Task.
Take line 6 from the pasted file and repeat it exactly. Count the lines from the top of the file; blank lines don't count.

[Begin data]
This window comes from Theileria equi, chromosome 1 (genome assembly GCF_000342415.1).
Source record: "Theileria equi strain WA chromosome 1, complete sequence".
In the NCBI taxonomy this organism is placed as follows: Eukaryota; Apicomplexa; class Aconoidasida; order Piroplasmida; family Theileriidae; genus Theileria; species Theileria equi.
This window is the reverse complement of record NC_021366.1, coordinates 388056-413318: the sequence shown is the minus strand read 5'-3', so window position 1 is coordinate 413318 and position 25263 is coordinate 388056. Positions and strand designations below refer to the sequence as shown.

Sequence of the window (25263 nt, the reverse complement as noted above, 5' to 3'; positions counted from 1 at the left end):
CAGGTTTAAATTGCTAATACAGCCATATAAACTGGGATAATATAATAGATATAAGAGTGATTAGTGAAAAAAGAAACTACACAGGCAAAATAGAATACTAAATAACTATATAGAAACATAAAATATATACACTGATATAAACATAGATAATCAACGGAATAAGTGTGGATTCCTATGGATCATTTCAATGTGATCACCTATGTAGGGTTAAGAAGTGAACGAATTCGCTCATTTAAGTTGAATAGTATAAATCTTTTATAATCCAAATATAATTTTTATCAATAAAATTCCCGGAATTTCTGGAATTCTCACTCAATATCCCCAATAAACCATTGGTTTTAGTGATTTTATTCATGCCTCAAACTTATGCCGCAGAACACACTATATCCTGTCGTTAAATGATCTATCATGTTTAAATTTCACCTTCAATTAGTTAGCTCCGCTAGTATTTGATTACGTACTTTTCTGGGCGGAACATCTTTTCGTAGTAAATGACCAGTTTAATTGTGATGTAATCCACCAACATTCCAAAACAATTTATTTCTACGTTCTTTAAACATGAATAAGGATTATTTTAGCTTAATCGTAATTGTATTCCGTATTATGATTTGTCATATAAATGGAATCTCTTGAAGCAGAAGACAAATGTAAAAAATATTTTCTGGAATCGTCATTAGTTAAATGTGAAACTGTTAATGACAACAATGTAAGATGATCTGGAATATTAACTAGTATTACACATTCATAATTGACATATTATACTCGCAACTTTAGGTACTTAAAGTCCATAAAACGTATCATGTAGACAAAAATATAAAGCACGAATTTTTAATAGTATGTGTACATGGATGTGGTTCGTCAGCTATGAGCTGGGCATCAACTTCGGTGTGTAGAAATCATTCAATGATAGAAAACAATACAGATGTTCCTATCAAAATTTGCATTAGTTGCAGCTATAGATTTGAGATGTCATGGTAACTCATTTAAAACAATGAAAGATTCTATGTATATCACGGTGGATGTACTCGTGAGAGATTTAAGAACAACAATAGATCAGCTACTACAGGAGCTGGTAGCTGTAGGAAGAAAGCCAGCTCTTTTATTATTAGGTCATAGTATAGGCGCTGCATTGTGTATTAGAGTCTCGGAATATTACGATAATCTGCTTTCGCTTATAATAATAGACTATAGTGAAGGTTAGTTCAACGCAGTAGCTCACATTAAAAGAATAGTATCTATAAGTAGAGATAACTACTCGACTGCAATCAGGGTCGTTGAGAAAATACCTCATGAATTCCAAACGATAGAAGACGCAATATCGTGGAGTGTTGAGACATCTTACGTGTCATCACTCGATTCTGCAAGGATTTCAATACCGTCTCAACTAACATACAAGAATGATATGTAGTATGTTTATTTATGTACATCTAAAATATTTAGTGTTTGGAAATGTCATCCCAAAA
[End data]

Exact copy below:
CAGGTTTAAATTGCTAATACAGCCATATAAACTGGGATAATATAATAGATATAAGAGTGATTAGTGAAAAAAGAAACTACACAGGCAAAATAGAATACTAAATAACTATATAGAAACATAAAATATATACACTGATATAAACATAGATAATCAACGGAATAAGTGTGGATTCCTATGGATCATTTCAATGTGATCACCTATGTAGGGTTAAGAAGTGAACGAATTCGCTCATTTAAGTTGAATAGTATAAATCTTTTATAATCCAAATATAATTTTTATCAATAAAATTCCCGGAATTTCTGGAATTCTCACTCAATATCCCCAATAAACCATTGGTTTTAGTGATTTTATTCATGCCTCAAACTTATGCCGCAGAACACACTATATCCTGTCGTTAAATGATCTATCATGTTTAAATTTCACCTTCAATTAGTTAGCTCCGCTAGTATTTGATTACGTACTTTTCTGGGCGGAACATCTTTTCGTAGTAAATGACCAGTTTAATTGTGATGTAATCCACCAACATTCCAAAACAATTTATTTCTACGTTCTTTAAACATGAATAAGGATTATTTTAGCTTAATCGTAATTGTATTCCGTATTATGATTTGTCATATAAATGGAATCTCTTGAAGCAGAAGACAAATGTAAAAAATATTTTCTGGAATCGTCATTAGTTAAATGTGAAACTGTTAATGACAACAATGTAAGATGATCTGGAATATTAACTAGTATTACACATTCATAATTGACATATTATACTCGCAACTTTAGGTACTTAAAGTCCATAAAACGTATCATGTAGACAAAAATATAAAGCACGAATTTTTAATAGTATGTGTACATGGATGTGGTTCGTCAGCTATGAGCTGGGCATCAACTTCGGTGTGTAGAAATCATTCAATGATAGAAAACAATACAGATGTTCCTATCAAAATTTGCATTAGTTGCAGCTATAGATTTGAGATGTCATGGTAACTCATTTAAAACAATGAAAGATTCTATGTATATCACGGTGGATGTACTCGTGAGAGATTTAAGAACAACAATAGATCAGCTACTACAGGAGCTGGTAGCTGTAGGAAGAAAGCCAGCTCTTTTATTATTAGGTCATAGTATAGGCGCTGCATTGTGTATTAGAGTCTCGGAATATTACGATAATCTGCTTTCGCTTATAATAATAGACTATAGTGAAGGTTAGTTCAACGCAGTAGCTCACATTAAAAGAATAGTATCTATAAGTAGAGATAACTACTCGACTGCAATCAGGGTCGTTGAGAAAATACCTCATGAATTCCAAACGATAGAAGACGCAATATCGTGGAGTGTTGAGACATCTTACGTGTCATCACTCGATTCTGCAAGGATTTCAATACCGTCTCAACTAACATACAAGAATGATATGTAGTATGTTTATTTATGTACATCTAAAATATTTAGTGTTTGGAAATGTCATCCCAAAA